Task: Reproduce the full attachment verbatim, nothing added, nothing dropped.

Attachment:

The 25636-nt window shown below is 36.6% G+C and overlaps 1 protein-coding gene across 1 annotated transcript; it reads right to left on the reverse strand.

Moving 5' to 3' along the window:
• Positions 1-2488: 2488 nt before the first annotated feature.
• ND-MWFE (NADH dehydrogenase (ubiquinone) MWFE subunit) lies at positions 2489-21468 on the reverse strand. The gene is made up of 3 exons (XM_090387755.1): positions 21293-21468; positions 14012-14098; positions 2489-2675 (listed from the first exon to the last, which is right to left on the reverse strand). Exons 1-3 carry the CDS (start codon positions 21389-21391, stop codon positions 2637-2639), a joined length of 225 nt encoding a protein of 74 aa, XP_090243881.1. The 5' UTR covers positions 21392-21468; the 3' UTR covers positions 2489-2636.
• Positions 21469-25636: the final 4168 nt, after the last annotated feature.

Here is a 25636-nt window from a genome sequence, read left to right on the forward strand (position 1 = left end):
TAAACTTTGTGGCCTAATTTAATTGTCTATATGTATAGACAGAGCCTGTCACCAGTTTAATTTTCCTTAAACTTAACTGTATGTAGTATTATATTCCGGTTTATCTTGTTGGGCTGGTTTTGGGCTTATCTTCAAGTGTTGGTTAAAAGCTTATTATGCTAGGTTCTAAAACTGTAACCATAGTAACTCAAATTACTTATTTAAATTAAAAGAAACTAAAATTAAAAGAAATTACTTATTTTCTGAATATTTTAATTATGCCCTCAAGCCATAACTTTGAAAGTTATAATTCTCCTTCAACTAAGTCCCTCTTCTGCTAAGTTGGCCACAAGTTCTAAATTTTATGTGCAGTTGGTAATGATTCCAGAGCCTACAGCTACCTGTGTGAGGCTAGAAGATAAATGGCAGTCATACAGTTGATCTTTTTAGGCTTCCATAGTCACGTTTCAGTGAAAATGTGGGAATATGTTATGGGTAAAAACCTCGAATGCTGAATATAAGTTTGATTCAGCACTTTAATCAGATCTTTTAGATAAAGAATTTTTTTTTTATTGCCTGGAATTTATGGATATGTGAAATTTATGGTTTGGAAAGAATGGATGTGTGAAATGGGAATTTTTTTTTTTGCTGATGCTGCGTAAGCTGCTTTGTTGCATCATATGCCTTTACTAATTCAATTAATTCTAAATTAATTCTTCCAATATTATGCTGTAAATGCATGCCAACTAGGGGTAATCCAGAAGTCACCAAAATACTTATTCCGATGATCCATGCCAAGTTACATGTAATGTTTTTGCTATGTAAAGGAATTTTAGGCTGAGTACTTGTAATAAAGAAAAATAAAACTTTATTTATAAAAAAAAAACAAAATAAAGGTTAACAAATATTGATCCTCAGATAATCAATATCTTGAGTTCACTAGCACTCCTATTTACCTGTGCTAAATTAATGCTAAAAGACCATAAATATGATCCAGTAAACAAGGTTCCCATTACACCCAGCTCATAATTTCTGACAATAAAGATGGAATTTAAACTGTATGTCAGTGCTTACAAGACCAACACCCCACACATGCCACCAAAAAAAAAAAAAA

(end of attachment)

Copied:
The 25636-nt window shown below is 36.6% G+C and overlaps 1 protein-coding gene across 1 annotated transcript; it reads right to left on the reverse strand.

Moving 5' to 3' along the window:
• Positions 1-2488: 2488 nt before the first annotated feature.
• ND-MWFE (NADH dehydrogenase (ubiquinone) MWFE subunit) lies at positions 2489-21468 on the reverse strand. The gene is made up of 3 exons (XM_090387755.1): positions 21293-21468; positions 14012-14098; positions 2489-2675 (listed from the first exon to the last, which is right to left on the reverse strand). Exons 1-3 carry the CDS (start codon positions 21389-21391, stop codon positions 2637-2639), a joined length of 225 nt encoding a protein of 74 aa, XP_090243881.1. The 5' UTR covers positions 21392-21468; the 3' UTR covers positions 2489-2636.
• Positions 21469-25636: the final 4168 nt, after the last annotated feature.

Here is a 25636-nt window from a genome sequence, read left to right on the forward strand (position 1 = left end):
TAAACTTTGTGGCCTAATTTAATTGTCTATATGTATAGACAGAGCCTGTCACCAGTTTAATTTTCCTTAAACTTAACTGTATGTAGTATTATATTCCGGTTTATCTTGTTGGGCTGGTTTTGGGCTTATCTTCAAGTGTTGGTTAAAAGCTTATTATGCTAGGTTCTAAAACTGTAACCATAGTAACTCAAATTACTTATTTAAATTAAAAGAAACTAAAATTAAAAGAAATTACTTATTTTCTGAATATTTTAATTATGCCCTCAAGCCATAACTTTGAAAGTTATAATTCTCCTTCAACTAAGTCCCTCTTCTGCTAAGTTGGCCACAAGTTCTAAATTTTATGTGCAGTTGGTAATGATTCCAGAGCCTACAGCTACCTGTGTGAGGCTAGAAGATAAATGGCAGTCATACAGTTGATCTTTTTAGGCTTCCATAGTCACGTTTCAGTGAAAATGTGGGAATATGTTATGGGTAAAAACCTCGAATGCTGAATATAAGTTTGATTCAGCACTTTAATCAGATCTTTTAGATAAAGAATTTTTTTTTTATTGCCTGGAATTTATGGATATGTGAAATTTATGGTTTGGAAAGAATGGATGTGTGAAATGGGAATTTTTTTTTTTGCTGATGCTGCGTAAGCTGCTTTGTTGCATCATATGCCTTTACTAATTCAATTAATTCTAAATTAATTCTTCCAATATTATGCTGTAAATGCATGCCAACTAGGGGTAATCCAGAAGTCACCAAAATACTTATTCCGATGATCCATGCCAAGTTACATGTAATGTTTTTGCTATGTAAAGGAATTTTAGGCTGAGTACTTGTAATAAAGAAAAATAAAACTTTATTTATAAAAAAAAAACAAAATAAAGGTTAACAAATATTGATCCTCAGATAATCAATATCTTGAGTTCACTAGCACTCCTATTTACCTGTGCTAAATTAATGCTAAAAGACCATAAATATGATCCAGTAAACAAGGTTCCCATTACACCCAGCTCATAATTTCTGACAATAAAGATGGAATTTAAACTGTATGTCAGTGCTTACAAGACCAACACCCCACACATGCCACCAAAAAAAAAAAAAA